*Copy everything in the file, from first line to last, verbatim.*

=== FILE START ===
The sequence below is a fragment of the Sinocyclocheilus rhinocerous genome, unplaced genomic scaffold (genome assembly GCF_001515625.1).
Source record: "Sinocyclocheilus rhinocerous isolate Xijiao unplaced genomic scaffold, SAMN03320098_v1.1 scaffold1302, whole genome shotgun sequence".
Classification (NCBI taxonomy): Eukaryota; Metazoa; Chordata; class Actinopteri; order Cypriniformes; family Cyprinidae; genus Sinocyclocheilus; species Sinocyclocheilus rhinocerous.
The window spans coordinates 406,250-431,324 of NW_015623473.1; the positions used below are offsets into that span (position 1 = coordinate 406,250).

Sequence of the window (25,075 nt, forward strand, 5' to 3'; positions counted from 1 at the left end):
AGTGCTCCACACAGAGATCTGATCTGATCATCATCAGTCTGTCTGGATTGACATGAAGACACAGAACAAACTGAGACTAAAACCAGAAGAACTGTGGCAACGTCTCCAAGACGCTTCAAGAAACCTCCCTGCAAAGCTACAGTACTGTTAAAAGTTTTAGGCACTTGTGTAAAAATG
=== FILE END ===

The sequence below is a fragment of the Sinocyclocheilus rhinocerous genome, unplaced genomic scaffold (genome assembly GCF_001515625.1).
Source record: "Sinocyclocheilus rhinocerous isolate Xijiao unplaced genomic scaffold, SAMN03320098_v1.1 scaffold1302, whole genome shotgun sequence".
Classification (NCBI taxonomy): Eukaryota; Metazoa; Chordata; class Actinopteri; order Cypriniformes; family Cyprinidae; genus Sinocyclocheilus; species Sinocyclocheilus rhinocerous.
The window spans coordinates 406,250-431,324 of NW_015623473.1; the positions used below are offsets into that span (position 1 = coordinate 406,250).

Sequence of the window (25,075 nt, forward strand, 5' to 3'; positions counted from 1 at the left end):
AGTGCTCCACACAGAGATCTGATCTGATCATCATCAGTCTGTCTGGATTGACATGAAGACACAGAACAAACTGAGACTAAAACCAGAAGAACTGTGGCAACGTCTCCAAGACGCTTCAAGAAACCTCCCTGCAAAGCTACAGTACTGTTAAAAGTTTTAGGCACTTGTGTAAAAATG